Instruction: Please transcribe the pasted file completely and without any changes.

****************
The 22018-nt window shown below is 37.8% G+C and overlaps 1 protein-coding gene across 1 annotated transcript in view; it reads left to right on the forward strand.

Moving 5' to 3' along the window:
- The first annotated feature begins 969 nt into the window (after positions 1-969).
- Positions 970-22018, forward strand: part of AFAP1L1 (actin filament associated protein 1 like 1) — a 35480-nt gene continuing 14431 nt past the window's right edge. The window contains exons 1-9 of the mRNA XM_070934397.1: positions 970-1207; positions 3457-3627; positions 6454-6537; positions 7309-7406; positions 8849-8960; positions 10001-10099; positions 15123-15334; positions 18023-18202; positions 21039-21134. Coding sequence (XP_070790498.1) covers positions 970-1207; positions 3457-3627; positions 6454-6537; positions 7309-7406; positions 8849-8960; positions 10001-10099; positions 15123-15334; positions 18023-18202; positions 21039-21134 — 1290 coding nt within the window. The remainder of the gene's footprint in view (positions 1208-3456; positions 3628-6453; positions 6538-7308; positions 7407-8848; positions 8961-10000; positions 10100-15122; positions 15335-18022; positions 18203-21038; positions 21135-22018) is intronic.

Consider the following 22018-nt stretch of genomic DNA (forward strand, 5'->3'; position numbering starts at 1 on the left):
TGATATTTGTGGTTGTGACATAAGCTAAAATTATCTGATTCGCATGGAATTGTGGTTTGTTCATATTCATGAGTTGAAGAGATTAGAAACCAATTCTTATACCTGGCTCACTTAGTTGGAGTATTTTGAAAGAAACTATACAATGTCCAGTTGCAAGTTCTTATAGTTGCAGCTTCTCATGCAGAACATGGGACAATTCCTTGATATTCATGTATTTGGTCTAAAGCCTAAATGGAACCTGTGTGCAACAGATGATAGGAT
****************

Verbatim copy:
The 22018-nt window shown below is 37.8% G+C and overlaps 1 protein-coding gene across 1 annotated transcript in view; it reads left to right on the forward strand.

Moving 5' to 3' along the window:
- The first annotated feature begins 969 nt into the window (after positions 1-969).
- Positions 970-22018, forward strand: part of AFAP1L1 (actin filament associated protein 1 like 1) — a 35480-nt gene continuing 14431 nt past the window's right edge. The window contains exons 1-9 of the mRNA XM_070934397.1: positions 970-1207; positions 3457-3627; positions 6454-6537; positions 7309-7406; positions 8849-8960; positions 10001-10099; positions 15123-15334; positions 18023-18202; positions 21039-21134. Coding sequence (XP_070790498.1) covers positions 970-1207; positions 3457-3627; positions 6454-6537; positions 7309-7406; positions 8849-8960; positions 10001-10099; positions 15123-15334; positions 18023-18202; positions 21039-21134 — 1290 coding nt within the window. The remainder of the gene's footprint in view (positions 1208-3456; positions 3628-6453; positions 6538-7308; positions 7407-8848; positions 8961-10000; positions 10100-15122; positions 15335-18022; positions 18203-21038; positions 21135-22018) is intronic.

Consider the following 22018-nt stretch of genomic DNA (forward strand, 5'->3'; position numbering starts at 1 on the left):
TGATATTTGTGGTTGTGACATAAGCTAAAATTATCTGATTCGCATGGAATTGTGGTTTGTTCATATTCATGAGTTGAAGAGATTAGAAACCAATTCTTATACCTGGCTCACTTAGTTGGAGTATTTTGAAAGAAACTATACAATGTCCAGTTGCAAGTTCTTATAGTTGCAGCTTCTCATGCAGAACATGGGACAATTCCTTGATATTCATGTATTTGGTCTAAAGCCTAAATGGAACCTGTGTGCAACAGATGATAGGAT